Published under Laravel.
This guide assumes you have a Stripe dev account setup and access to your Stripe Key and Secret. You should also have your products and pricing configure in Stripe. You will need at least one Price ID.
First, you need to figure out which entity in your application will be considered the billable entity. For example, if you have an application with teams where each team signs up and pays for a number of seats, then your
Team model will be your billable entity. However, if your application has users which sign up and pay for themselves, then your
User model will be your billable entity.
We need to setup some environment variables for Laravel Cashier to pass along to stripe. You only need to set
CASHIER_MODEL if your billable model is not
As of Feb 9, 2020, the released version of Laravel Cashier supports Stripe checkout. You can install Laravel Cashier with:
On the frontend, we will be using the Stripe JS SDK, so make sure to include that on your page somewhere:
I recommend publishing Cashier's migrations into your local migrations directory, so that you have full control over them:
If your billable model is not
User, make sure to change the table in the
CreateCustomerColumns migration we just published to the table that corresponds to your billable model.
I also had to change the
CreateSubscriptionsTable migration to reference my billable entity's table:
Since we published Cashier's migrations, we should also tell Cashier not to run its default migrations. Add this to your
Next, we need to configure our billable model. In my case, the billable model is
Team. Add the
Billable trait to your model:
If your user is logged in but doesn't have an active subscription, we need to redirect them to a page asking them to subscribe. The following examples will be specific to Inertia, but the concepts can be used on any Laravel stack.
We're going to add a middleware which we will use to confirm the user has an active subscription. You can pass the name of the subscription into
We then need to add the new middleware to our HTTP Kernel:
Create the controller which will start a new Stripe Checkout session, and then return the Checkout Session ID to the UI.
You'll notice in the above example that I am referencing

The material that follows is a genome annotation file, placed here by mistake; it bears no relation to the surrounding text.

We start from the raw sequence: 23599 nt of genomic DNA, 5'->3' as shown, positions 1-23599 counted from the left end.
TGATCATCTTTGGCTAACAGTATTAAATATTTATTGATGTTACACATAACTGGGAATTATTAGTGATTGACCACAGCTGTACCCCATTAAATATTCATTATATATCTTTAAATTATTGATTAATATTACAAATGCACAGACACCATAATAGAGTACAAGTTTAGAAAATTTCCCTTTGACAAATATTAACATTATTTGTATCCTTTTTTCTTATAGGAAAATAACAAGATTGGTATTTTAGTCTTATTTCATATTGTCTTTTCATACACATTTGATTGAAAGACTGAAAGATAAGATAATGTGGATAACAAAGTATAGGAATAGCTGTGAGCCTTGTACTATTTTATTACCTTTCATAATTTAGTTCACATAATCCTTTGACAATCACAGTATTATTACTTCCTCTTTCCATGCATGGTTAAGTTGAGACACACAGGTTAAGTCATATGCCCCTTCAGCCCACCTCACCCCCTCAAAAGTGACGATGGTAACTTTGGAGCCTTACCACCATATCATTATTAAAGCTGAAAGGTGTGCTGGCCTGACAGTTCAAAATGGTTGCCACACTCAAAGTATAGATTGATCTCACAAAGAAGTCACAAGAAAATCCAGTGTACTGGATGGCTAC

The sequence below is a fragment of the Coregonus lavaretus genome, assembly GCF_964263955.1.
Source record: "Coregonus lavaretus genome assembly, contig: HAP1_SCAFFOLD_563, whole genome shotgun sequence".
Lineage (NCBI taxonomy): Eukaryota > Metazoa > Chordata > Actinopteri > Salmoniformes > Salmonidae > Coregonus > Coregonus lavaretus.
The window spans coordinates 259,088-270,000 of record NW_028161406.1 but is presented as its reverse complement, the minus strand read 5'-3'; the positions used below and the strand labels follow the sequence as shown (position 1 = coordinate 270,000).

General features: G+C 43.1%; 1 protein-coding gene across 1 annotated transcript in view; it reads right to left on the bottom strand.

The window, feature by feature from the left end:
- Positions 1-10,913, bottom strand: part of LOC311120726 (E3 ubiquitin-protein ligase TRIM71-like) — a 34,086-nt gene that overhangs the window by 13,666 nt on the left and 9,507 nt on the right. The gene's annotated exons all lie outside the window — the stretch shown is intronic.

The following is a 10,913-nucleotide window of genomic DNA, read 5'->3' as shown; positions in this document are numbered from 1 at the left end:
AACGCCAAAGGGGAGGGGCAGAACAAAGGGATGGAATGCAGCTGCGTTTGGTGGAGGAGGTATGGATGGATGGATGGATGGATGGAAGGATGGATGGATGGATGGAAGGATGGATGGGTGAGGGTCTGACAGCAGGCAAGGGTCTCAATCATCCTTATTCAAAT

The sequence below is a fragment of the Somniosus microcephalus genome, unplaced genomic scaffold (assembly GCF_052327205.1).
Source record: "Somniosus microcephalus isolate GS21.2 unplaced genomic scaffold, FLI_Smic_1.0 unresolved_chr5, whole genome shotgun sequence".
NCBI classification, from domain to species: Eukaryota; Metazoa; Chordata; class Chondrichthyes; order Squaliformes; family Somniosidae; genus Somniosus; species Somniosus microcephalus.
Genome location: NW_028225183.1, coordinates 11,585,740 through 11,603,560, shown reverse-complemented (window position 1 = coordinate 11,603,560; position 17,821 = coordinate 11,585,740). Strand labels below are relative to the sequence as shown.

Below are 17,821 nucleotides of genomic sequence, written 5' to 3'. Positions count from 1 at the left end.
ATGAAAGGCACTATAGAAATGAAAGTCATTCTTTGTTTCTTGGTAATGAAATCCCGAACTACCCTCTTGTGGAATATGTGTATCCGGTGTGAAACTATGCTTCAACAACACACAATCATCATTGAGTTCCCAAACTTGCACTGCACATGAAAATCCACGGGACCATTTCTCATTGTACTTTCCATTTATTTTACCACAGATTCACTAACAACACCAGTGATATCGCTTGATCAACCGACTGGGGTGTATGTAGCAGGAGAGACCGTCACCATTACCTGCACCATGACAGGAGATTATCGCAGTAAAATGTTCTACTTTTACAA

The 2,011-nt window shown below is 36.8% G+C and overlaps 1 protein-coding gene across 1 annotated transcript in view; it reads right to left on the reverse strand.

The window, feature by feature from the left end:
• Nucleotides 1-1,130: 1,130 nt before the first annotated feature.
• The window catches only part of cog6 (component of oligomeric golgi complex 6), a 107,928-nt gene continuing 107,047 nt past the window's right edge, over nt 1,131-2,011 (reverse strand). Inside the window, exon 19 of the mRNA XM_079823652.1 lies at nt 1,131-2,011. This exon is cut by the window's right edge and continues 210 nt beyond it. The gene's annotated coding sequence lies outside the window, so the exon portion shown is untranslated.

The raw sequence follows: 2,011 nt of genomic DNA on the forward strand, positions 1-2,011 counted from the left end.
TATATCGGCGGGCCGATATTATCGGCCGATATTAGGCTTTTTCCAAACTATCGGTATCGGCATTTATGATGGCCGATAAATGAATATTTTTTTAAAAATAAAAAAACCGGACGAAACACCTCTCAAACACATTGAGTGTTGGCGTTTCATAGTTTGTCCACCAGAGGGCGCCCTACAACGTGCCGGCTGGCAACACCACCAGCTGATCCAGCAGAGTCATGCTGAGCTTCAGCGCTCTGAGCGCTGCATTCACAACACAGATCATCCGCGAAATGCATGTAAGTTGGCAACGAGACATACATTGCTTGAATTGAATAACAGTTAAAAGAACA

config('stripe.price_id'). This comes from the Stripe Dashboard where you configure your products and pricing. I'll leave it up to you to figure out how you want to determine this value. Most people store their plans/pricing in a Laravel config file and then pull them from there based on what the user selected from your UI.
Don't forget to add the route for the above controller:
Note that the name of the route above matches the name of the route we are redirecting to in the
Here's my full Inertia (Vue) component to render the subscription page. This probably won't be copy/pastable, but hopefully it can guide you in the right direction.
The key to the above component is the
checkout method which we call via a button (user input). The
checkout method is called with our public Stripe Key (passed from the backend), and the
sessionId which is the Stripe Checkout Session ID (also passed from the backend).
From here, Laravel Cashier will take care of updating your database tables with the accurate subscription info, all via webhooks. You will need to make sure you've configured webhooks on the Stripe Dashboard though. The endpoint that Laravel Cashier automatically registers is:
The Billing Portal is the easiest part of this whole process. All you need to do is register a new endpoint which redirects to the billing portal.
And then define the route:
And then link to that new route from wherever you want in your application. In my Jetstream application, I've added it to the dropdown menu:
There are a bunch of steps involved, but mostly its following the Laravel Cashier documentation. You can check out the Laravel docs repo on GitHub to see the documentation changes made for the Billing Portal: https://github.com/laravel/docs/compare/stripe-checkout...master